Calls to address the gender imbalance among Nobel laureates—as well as the scarcity of people of color and scientists outside North America and Europe—have reached a fever pitch in recent years. In 2018, the Royal Swedish Academy of Sciences, which awards the physics and chemistry Nobels, announced changes to its nomination process to encourage greater diversity. The selection committees widened the list of people invited to submit nominations to include more women and scientists from around the globe. They also adjusted the wording in the invitations to explicitly mention underrepresented groups and to ask scientists to nominate up to three discoveries, not just one. The Karolinska Institute, which awards the physiology or medicine Nobel, made similar changes.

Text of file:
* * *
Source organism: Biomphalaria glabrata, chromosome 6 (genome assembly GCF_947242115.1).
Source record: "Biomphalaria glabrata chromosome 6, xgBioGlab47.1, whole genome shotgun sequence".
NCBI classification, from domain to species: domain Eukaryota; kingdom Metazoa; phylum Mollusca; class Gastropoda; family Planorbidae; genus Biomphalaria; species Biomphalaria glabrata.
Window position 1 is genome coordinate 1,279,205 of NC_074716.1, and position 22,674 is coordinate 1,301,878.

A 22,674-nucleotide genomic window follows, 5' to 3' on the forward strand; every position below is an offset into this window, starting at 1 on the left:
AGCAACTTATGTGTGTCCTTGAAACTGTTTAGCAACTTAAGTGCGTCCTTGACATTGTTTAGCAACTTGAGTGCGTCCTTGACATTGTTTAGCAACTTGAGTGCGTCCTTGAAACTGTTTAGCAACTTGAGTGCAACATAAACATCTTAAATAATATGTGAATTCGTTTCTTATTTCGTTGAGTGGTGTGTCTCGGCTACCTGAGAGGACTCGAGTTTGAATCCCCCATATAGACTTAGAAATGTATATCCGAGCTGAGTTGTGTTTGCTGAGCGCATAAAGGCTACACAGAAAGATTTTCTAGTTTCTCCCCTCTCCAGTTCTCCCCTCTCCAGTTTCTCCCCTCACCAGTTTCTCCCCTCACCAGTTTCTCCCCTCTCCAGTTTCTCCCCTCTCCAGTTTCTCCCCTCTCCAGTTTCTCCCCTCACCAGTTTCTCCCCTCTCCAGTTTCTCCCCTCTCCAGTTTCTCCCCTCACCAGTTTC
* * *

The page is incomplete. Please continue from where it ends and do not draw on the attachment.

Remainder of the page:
The selection committees have generally been secretive about nominee statistics, citing a Nobel Foundation statute stipulating nominations be kept secret for 50 years. But committee members shared summaries of the data with Science. The total number of nominations for a physiology or medicine Nobel jumped from about 350 in 2015 to 874 this year. Over those years, the percentage of female nominees more than doubled, from 5% in 2015 to 13% this year. The chemistry committee saw a similar increase: At 7% to 8%, female nominees have doubled their share since 2018. A representative for the physics committee declined to share exact figures, but wrote in an email, “The number of nominated women has increased significantly in the last few years.”